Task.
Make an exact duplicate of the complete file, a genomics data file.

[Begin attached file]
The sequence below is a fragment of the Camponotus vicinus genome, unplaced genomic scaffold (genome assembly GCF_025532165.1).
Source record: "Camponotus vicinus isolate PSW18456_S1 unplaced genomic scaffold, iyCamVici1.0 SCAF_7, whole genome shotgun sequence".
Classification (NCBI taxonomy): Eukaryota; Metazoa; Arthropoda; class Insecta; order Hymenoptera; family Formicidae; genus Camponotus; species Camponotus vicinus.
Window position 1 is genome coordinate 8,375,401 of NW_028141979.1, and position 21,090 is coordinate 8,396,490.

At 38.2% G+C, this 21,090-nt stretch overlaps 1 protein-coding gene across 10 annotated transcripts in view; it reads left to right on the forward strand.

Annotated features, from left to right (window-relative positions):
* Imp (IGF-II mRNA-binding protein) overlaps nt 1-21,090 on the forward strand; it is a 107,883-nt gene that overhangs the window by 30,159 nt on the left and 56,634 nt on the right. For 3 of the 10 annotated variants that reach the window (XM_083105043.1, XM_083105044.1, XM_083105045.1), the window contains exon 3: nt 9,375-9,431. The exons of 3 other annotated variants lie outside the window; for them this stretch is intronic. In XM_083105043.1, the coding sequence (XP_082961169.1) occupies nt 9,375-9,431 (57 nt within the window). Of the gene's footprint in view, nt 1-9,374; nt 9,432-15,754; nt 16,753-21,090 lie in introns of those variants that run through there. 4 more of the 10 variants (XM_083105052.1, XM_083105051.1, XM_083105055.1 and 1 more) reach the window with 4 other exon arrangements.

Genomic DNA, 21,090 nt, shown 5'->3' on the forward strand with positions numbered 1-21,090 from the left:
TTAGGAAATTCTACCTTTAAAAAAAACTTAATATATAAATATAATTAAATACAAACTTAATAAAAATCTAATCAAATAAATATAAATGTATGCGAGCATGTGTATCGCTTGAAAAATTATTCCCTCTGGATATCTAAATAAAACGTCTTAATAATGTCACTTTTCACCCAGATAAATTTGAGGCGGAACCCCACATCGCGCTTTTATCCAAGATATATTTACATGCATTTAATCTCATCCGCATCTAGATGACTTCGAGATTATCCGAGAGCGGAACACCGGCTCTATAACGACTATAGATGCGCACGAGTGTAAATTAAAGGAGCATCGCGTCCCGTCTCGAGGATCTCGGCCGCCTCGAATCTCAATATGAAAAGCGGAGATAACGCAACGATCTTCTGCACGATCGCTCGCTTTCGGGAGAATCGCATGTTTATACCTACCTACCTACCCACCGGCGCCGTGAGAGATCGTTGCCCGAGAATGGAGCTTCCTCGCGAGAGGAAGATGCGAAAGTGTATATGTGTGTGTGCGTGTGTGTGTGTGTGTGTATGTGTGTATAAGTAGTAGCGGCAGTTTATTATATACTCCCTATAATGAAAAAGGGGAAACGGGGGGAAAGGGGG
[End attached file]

The sequence below is a fragment of the Camponotus vicinus genome, unplaced genomic scaffold (genome assembly GCF_025532165.1).
Source record: "Camponotus vicinus isolate PSW18456_S1 unplaced genomic scaffold, iyCamVici1.0 SCAF_7, whole genome shotgun sequence".
Classification (NCBI taxonomy): Eukaryota; Metazoa; Arthropoda; class Insecta; order Hymenoptera; family Formicidae; genus Camponotus; species Camponotus vicinus.
Window position 1 is genome coordinate 8,375,401 of NW_028141979.1, and position 21,090 is coordinate 8,396,490.

At 38.2% G+C, this 21,090-nt stretch overlaps 1 protein-coding gene across 10 annotated transcripts in view; it reads left to right on the forward strand.

Annotated features, from left to right (window-relative positions):
* Imp (IGF-II mRNA-binding protein) overlaps nt 1-21,090 on the forward strand; it is a 107,883-nt gene that overhangs the window by 30,159 nt on the left and 56,634 nt on the right. For 3 of the 10 annotated variants that reach the window (XM_083105043.1, XM_083105044.1, XM_083105045.1), the window contains exon 3: nt 9,375-9,431. The exons of 3 other annotated variants lie outside the window; for them this stretch is intronic. In XM_083105043.1, the coding sequence (XP_082961169.1) occupies nt 9,375-9,431 (57 nt within the window). Of the gene's footprint in view, nt 1-9,374; nt 9,432-15,754; nt 16,753-21,090 lie in introns of those variants that run through there. 4 more of the 10 variants (XM_083105052.1, XM_083105051.1, XM_083105055.1 and 1 more) reach the window with 4 other exon arrangements.

Genomic DNA, 21,090 nt, shown 5'->3' on the forward strand with positions numbered 1-21,090 from the left:
TTAGGAAATTCTACCTTTAAAAAAAACTTAATATATAAATATAATTAAATACAAACTTAATAAAAATCTAATCAAATAAATATAAATGTATGCGAGCATGTGTATCGCTTGAAAAATTATTCCCTCTGGATATCTAAATAAAACGTCTTAATAATGTCACTTTTCACCCAGATAAATTTGAGGCGGAACCCCACATCGCGCTTTTATCCAAGATATATTTACATGCATTTAATCTCATCCGCATCTAGATGACTTCGAGATTATCCGAGAGCGGAACACCGGCTCTATAACGACTATAGATGCGCACGAGTGTAAATTAAAGGAGCATCGCGTCCCGTCTCGAGGATCTCGGCCGCCTCGAATCTCAATATGAAAAGCGGAGATAACGCAACGATCTTCTGCACGATCGCTCGCTTTCGGGAGAATCGCATGTTTATACCTACCTACCTACCCACCGGCGCCGTGAGAGATCGTTGCCCGAGAATGGAGCTTCCTCGCGAGAGGAAGATGCGAAAGTGTATATGTGTGTGTGCGTGTGTGTGTGTGTGTGTATGTGTGTATAAGTAGTAGCGGCAGTTTATTATATACTCCCTATAATGAAAAAGGGGAAACGGGGGGAAAGGGGG